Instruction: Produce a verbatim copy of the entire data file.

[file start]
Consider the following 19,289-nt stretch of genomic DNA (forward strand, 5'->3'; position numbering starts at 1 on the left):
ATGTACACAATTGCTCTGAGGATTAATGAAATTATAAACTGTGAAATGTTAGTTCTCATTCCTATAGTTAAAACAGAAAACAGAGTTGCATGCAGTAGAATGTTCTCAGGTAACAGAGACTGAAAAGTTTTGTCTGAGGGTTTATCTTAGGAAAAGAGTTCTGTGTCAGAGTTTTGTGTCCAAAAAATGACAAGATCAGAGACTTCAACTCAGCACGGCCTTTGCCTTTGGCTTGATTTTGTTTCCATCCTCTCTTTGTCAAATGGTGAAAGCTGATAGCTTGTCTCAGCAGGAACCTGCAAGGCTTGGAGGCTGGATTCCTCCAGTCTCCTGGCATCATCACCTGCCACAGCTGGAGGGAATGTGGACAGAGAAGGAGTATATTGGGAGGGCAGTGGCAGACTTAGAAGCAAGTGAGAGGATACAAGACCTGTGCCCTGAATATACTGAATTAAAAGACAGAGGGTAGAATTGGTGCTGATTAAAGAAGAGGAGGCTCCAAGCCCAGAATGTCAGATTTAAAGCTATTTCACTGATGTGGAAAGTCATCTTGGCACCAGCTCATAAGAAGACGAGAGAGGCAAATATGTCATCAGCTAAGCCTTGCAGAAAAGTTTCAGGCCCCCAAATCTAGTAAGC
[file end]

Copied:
Consider the following 19,289-nt stretch of genomic DNA (forward strand, 5'->3'; position numbering starts at 1 on the left):
ATGTACACAATTGCTCTGAGGATTAATGAAATTATAAACTGTGAAATGTTAGTTCTCATTCCTATAGTTAAAACAGAAAACAGAGTTGCATGCAGTAGAATGTTCTCAGGTAACAGAGACTGAAAAGTTTTGTCTGAGGGTTTATCTTAGGAAAAGAGTTCTGTGTCAGAGTTTTGTGTCCAAAAAATGACAAGATCAGAGACTTCAACTCAGCACGGCCTTTGCCTTTGGCTTGATTTTGTTTCCATCCTCTCTTTGTCAAATGGTGAAAGCTGATAGCTTGTCTCAGCAGGAACCTGCAAGGCTTGGAGGCTGGATTCCTCCAGTCTCCTGGCATCATCACCTGCCACAGCTGGAGGGAATGTGGACAGAGAAGGAGTATATTGGGAGGGCAGTGGCAGACTTAGAAGCAAGTGAGAGGATACAAGACCTGTGCCCTGAATATACTGAATTAAAAGACAGAGGGTAGAATTGGTGCTGATTAAAGAAGAGGAGGCTCCAAGCCCAGAATGTCAGATTTAAAGCTATTTCACTGATGTGGAAAGTCATCTTGGCACCAGCTCATAAGAAGACGAGAGAGGCAAATATGTCATCAGCTAAGCCTTGCAGAAAAGTTTCAGGCCCCCAAATCTAGTAAGC